Any recommendations? I've heard the Vision had a good run last year
Ever heard of From Hell?
Not till now, though I do love Moore when he's in good form
Batman: Hong Kong was the first DC comic book I ever read. I was about 6, so I didn't understand half of what was happening, but I've read it several times since over the course of my early teens and loved it every time. I don't know how it holds up, now that I'm old and wise, but it's high quality enough that 1/3rd of the frames are actually painted rather than drawn, and I remember it to this day. I've seen very, very few graphic novels since* that match it in the intensity and badassity of its action. Not necessarily the scale of the violence, but the back-and-forth, the visceral nature of what's happening. That's where it shines. It's also a pretty decent mystery as well. Definitely captures the Noir mood of the better Batman comics, tells a dark story, manages to work in Wuxia elements, and the art style is badass incarnate.
Aesthetically, I feel, they managed to make Batman the perfect blend of imposing and campy, so he can still have his dark glare and his shadow that blots out the moon, but he still definitely looks like a superhero. Rather than other "Intimidating" versions of batman, like the one that jabbed Joker in the eye with his 'rang and the one in Serious House on Serious Earth, this Bruce actually stands upright and isn't afraid to step out into better lighting conditions. What really does all this for the design is his cape, and the way that lighting is used to highlight it, which was probably the most fun any realism-focussed Batman artist has ever had drawing anything ever. Check it out, it's fucking amazing how they use that thing in the art. I was entranced, even as a little kid who didn't know anything about why things were designed to look a certain way.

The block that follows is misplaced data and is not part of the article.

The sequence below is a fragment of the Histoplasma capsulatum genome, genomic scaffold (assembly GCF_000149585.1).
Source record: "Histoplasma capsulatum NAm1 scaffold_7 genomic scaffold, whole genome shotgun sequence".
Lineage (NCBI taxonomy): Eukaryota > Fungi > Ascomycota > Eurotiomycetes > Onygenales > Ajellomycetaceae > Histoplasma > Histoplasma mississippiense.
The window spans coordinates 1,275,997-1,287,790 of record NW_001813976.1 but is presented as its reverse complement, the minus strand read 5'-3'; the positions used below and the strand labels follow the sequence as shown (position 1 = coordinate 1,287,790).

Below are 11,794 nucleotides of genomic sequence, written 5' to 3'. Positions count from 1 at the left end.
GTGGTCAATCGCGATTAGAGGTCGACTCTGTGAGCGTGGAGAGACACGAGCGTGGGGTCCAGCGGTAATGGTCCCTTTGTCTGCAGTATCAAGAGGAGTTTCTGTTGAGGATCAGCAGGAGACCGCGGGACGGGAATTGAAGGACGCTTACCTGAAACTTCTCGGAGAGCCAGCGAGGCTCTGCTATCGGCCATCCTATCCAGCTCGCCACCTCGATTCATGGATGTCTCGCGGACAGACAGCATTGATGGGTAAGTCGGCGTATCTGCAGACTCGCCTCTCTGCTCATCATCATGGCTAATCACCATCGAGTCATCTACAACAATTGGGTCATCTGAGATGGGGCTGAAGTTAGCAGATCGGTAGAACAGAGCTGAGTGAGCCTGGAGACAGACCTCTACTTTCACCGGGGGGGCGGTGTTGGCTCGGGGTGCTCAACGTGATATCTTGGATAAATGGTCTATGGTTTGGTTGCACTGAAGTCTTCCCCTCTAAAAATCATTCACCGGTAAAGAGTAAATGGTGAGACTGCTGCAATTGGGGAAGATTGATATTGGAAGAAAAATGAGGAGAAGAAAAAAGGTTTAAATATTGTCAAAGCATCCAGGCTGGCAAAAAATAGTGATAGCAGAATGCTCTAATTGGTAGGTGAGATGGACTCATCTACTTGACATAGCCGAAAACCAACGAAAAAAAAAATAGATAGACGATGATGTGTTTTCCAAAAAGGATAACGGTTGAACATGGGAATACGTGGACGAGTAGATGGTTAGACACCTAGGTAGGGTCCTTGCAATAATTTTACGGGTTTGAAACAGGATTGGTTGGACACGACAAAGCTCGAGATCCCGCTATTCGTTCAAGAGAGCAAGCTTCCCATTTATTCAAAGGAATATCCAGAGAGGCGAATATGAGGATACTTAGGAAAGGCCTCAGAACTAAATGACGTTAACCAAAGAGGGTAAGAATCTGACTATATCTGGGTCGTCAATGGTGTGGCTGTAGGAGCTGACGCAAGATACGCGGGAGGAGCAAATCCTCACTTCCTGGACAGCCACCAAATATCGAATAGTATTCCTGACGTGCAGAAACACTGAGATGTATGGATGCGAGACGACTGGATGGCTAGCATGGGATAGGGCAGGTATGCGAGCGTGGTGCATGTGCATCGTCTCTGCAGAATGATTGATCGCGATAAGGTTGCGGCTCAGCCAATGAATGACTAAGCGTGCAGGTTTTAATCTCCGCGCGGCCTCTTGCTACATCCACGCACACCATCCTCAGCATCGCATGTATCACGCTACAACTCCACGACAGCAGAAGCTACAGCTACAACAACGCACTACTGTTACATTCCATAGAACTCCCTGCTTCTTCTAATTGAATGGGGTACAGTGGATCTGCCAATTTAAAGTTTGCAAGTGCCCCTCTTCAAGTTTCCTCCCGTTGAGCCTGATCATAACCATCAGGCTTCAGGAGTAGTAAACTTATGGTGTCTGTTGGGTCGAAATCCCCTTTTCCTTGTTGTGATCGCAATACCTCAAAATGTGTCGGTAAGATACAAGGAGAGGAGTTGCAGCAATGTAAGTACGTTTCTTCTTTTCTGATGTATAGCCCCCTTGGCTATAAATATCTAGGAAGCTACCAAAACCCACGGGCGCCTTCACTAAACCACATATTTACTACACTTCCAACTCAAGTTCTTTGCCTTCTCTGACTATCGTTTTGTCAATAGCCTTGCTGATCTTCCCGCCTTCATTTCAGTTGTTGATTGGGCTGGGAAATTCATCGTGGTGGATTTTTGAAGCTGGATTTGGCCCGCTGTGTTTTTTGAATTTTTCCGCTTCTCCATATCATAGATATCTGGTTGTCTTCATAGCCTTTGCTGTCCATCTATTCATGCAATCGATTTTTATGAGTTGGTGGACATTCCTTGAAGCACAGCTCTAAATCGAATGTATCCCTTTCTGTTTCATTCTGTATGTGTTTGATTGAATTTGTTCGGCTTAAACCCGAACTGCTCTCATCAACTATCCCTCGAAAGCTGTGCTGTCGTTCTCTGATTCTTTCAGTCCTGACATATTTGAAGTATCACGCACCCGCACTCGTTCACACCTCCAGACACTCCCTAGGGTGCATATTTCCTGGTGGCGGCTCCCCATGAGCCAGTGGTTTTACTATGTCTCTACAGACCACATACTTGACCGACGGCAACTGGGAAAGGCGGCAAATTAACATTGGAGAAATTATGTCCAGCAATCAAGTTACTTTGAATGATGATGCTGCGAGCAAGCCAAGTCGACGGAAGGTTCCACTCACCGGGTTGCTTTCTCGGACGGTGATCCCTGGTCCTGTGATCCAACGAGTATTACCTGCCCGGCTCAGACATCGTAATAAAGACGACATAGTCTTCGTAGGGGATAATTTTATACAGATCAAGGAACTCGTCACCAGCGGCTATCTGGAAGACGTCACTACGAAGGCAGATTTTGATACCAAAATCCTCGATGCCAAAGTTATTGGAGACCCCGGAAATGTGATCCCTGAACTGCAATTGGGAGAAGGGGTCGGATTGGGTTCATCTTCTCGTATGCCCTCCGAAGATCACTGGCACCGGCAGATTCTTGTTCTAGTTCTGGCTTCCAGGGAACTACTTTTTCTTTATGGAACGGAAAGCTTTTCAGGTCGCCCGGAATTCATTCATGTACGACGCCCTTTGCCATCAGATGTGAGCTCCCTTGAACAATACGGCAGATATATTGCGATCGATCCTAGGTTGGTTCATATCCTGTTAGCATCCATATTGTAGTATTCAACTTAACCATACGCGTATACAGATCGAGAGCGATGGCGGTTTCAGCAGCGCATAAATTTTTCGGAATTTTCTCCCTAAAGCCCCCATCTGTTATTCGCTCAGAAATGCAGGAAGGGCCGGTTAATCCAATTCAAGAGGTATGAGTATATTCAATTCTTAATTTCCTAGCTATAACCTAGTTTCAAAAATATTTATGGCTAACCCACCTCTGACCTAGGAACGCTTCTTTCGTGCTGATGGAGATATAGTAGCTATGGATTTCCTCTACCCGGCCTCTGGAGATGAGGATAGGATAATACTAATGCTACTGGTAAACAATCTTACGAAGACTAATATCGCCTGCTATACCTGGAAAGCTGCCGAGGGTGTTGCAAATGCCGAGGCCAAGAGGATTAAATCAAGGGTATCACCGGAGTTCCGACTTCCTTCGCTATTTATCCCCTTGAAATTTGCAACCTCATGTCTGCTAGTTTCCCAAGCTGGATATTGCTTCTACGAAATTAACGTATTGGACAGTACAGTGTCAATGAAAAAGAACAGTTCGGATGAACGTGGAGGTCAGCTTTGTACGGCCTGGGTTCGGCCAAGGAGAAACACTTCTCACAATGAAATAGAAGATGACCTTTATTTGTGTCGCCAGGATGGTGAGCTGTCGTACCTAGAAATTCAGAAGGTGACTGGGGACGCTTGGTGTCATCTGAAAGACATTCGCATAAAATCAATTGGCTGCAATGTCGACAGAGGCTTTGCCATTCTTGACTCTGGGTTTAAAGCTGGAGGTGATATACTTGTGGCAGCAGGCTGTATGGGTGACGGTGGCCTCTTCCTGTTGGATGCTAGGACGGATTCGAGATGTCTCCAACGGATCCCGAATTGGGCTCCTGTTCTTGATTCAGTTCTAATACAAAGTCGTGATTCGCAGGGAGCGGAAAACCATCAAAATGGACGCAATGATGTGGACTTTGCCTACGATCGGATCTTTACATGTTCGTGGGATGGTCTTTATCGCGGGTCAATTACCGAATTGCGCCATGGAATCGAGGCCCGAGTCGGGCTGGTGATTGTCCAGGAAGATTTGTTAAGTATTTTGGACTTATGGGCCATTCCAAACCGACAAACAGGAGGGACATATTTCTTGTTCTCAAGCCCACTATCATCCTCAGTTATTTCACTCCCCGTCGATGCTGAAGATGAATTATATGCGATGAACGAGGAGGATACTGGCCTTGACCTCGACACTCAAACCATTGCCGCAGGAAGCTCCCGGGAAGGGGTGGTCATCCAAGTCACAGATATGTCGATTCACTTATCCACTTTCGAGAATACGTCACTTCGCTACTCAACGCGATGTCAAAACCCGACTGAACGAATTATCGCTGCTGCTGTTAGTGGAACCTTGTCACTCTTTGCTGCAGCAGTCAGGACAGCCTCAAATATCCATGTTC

*And I think I've read Spiderman's first run-in with Tombstone before this, (And I mean first, this was the 60's Tombstone with the green suit and the mask.) This was the one where Spiderman gets tossed around for the better part of 2 issues by a horde of gangsters, but outsmarts the elites one by one and beats the crap out of them all, forcing Tombstone to retreat when the cops show up and start mopping dudes into the baddy wagon. The action in B:HK edged that one out by a small but noticeable margin, imho.
Batman Hong Kong duly noted (tips hat)
Ah, wait, shit, it's not from the past 5 years.
I need to stop trusting what the forum front page says about titles and read shit for myself.
Nah, that's fine, changed the ask towards good graphic novels of any time period, so all is well :)
Well, now that all time periods are up for grabs, I hear the Bayeux Tapestry is pretty good. Bosch's Garden of Earthly Delights is pretty funny and spooky at the same time.
I walked into that one. Atleast you didn't recommend cave paintings :p
I'll add some of the highlights of my comic experience
Superman: Red Son
Superman: Secret Identity
Fables up to episode 100 or so (quality dropped after that)
League of Extraordinary Gentlemen (Books 1 & 2)
The Dark Knight Strikes Back
The Dark Knight Strikes Back Again
All Star Superman
Elseworlds: The Nail (and the sequel)
Superhero Stuff (Some of other popular graphic novels in this category have already been mentioned)
Old Man Logan
Batman & Dracula Trilogy
Just a Pilgrim
The Redeemer (Maybe you read this one already?)
Ulli and Marquand: Mordheim, City of the Damned
Vecna: Hand of the Revenant (It's good, but it sucks that this is unfinished and only the one was made)
Stuff of Legends (Not sure if this is finished yet, or if it unfortunately ended too soon)
There's probably more stuff I'm forgetting, but most of the graphic novels by a Norwegian cartoonist that just goes by the name "Jason" are often pretty good as well.
Thanks for that substantial list, looks like I've got my reading hitlist locked in now
I just realized you said graphic novels from the past 5 years and most of these I mentioned are certainly more than 5 years old.
Then again you have stuff like Watchmen and Superman: Red Son up there too.